Hiller Aviation Museum Exhibit Safari

The Forces of Flight ANSWER KEY
1. Both the 1903 Wright Flyer and the 1869 Marriott Avitor had 1 engine and 2 propellers. An airplane driven by a single propeller is more difficult to control because of turning forces from the propeller. The Wrights and Marriott recognized this and devised mechanisms to turn two propellers with a single engine. The propellers turned in opposite directions, negating the turning tendency. Later light airplanes had stronger control surfaces and could fly safely with a single propeller.


Name three aircraft in the Museum that have pusher propellers.

The 1903 Wright Flyer, the Vin Fiz, Black Diamond, Curtiss Pusher, Little Looper, Buhl autogiro, Stearman-Hammond Y, Republic Seabee and Rutan Defiant. Pusher propellers were popular in early aviation but in a rough landing the engine could come loose and crash forward into the pilot. By 1915 most propeller-driven aircraft had changed to tractor propellers that pull the airplane through the air.


Name two biplanes in the Museum that have tractor propellers.

Gonzales Brothers, Waco, Christen Eagle, Pepsi/Travel Air. Biplanes with tractor propellers were common between 1915 and 1925.


What powered the Avitor?

A steam engine. Marriott, like other aviation pioneers of his time, was hobbled by lack of a lightweight, powerful engine. It was not until gasoline powered internal combustion engines came into use at the turn of the 20th century that sustained, powered flight with people aboard became a possibility.


What kind of device was used to stop Eugene Ely’s plane when he landed on the cruiser Pennsylvania in 1911?

Ely’s plane carried an arresting hook beneath and between its main wheels designed to catch piano wires strung between sandbags placed at the edges of the wooden platform on the Navy cruiser. Although crude, the system worked well and modern naval aircraft continue to use arresting hooks and wires for their recoveries today.


What is the biggest difference between the Curtiss biplanes flown by Lincoln Beachey and Eugene Ely?

Beachey’s Little Looper has no forward stabilizer. At the time, most aircraft had stabilizers in front of and behind the wings. At an early flying meet Beachey had a rough landing and damaged the Little Looper’s forward stabilizer. The impatient Beachey simply removed the stabilizer and returned to the air. The rear stabilizer proved to be sufficient for his aircraft, and the reduction in weight and drag boosted performance. Within a short time the single stabilizer design had been adopted for most aircraft.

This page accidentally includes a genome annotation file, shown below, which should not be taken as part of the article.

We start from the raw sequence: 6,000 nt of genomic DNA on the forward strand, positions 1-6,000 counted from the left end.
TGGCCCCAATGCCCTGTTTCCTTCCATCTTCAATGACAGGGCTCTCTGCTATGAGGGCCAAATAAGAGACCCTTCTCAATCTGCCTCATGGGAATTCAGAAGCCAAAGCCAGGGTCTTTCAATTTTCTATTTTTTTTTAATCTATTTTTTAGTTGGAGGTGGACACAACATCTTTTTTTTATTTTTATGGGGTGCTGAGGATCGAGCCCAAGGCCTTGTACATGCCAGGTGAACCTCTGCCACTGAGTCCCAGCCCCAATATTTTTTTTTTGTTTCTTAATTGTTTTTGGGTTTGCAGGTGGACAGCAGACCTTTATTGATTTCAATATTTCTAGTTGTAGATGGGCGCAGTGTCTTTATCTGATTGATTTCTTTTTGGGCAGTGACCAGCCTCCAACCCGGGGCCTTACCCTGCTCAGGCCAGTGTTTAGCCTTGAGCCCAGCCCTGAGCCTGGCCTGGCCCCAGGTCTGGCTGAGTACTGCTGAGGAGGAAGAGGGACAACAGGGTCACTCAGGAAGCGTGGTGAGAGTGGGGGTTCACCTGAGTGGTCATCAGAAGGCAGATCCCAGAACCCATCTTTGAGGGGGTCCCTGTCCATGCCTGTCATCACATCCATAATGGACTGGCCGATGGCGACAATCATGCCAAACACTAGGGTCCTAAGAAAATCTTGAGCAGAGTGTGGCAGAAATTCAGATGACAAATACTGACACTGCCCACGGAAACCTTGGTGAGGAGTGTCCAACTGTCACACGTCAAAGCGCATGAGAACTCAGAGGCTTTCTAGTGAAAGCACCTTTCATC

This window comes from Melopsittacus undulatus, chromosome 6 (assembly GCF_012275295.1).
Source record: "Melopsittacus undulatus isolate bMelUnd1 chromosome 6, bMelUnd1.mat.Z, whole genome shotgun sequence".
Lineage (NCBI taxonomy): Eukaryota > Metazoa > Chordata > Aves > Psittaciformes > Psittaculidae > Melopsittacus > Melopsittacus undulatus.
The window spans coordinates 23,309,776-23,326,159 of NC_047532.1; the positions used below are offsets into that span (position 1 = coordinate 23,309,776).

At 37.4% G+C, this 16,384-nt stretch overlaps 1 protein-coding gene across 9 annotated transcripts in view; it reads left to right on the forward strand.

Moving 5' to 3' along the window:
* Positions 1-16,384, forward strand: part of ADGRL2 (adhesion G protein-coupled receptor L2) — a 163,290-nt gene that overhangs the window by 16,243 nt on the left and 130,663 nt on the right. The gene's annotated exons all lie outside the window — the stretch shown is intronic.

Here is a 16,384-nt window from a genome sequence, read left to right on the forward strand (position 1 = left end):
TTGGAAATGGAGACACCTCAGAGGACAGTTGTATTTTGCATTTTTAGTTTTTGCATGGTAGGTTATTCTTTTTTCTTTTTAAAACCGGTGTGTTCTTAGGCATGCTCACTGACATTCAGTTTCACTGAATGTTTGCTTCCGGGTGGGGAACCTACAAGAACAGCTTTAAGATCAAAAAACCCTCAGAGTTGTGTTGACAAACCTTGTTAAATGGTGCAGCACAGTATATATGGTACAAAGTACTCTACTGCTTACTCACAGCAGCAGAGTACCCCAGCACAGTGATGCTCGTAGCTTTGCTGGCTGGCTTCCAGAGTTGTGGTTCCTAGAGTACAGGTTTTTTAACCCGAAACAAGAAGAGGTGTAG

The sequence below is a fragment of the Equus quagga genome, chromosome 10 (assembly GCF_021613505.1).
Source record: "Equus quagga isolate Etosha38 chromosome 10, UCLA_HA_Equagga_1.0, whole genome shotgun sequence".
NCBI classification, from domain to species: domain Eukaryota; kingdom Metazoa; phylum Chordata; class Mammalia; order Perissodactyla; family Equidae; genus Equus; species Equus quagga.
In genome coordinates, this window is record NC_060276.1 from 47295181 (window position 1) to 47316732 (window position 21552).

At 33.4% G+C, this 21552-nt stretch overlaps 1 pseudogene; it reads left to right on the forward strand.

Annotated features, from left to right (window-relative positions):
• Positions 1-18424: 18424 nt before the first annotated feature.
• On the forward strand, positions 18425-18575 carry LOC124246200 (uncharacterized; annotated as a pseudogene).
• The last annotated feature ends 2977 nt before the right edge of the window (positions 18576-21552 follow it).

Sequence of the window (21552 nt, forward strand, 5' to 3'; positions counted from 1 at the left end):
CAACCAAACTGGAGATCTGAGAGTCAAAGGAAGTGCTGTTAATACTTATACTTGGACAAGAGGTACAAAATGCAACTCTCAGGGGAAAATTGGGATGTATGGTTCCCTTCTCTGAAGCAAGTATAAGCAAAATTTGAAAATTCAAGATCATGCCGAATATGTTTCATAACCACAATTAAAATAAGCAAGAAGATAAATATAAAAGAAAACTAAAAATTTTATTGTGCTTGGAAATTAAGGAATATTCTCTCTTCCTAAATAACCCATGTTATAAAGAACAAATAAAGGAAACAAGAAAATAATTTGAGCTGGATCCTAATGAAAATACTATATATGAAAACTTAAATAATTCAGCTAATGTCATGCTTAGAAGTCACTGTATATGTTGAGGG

Push the button for the Little Looper’s propeller and carefully watch what happens. What moves when the engine runs?

Both the propeller and the engine. Beachey installed a rotary engine in his Little Looper. Many rotary engines are designed to rotate while in flight. As the engine’s cylinders whirl they are cooled by the air, eliminating the need for a complex liquid cooling system.


What is unusual about the rotor systems for the XH-44 and UH-4 helicopters compared to most helicopters today?

Both of these early helicopters had twin counter-rotating main rotors and no tail rotor. The turning motion of the single large rotor on a helicopter gives it a turning tendency. Stanley Hiller believed the solution to this problem was to use a single engine to turn two rotors in opposite directions. This worked, but helicopters with one large rotor and a smaller tail rotor able to compensate for the turning effects ultimately proved more efficient. Note that only a model of the XH-44 is on display, as the original is currently at the Smithsonian.

9. 10.

The Boeing SST would have had 4 engines. How fast was the Boeing SST designed to fly? Mach 3, some three times the speed of sound. Boeing’s proposed supersonic transport would have flown faster and farther than the rival Concorde then under development in Europe. Although technologically advanced, both the Boeing SST and the Concorde used enormous amounts of fuel to reach their high cruising speeds. A dramatic increase in fuel prices contributed greatly to the cancellation of the Boeing SST before its first flight, and to the end of the Concorde program after only 20 aircraft had been built.

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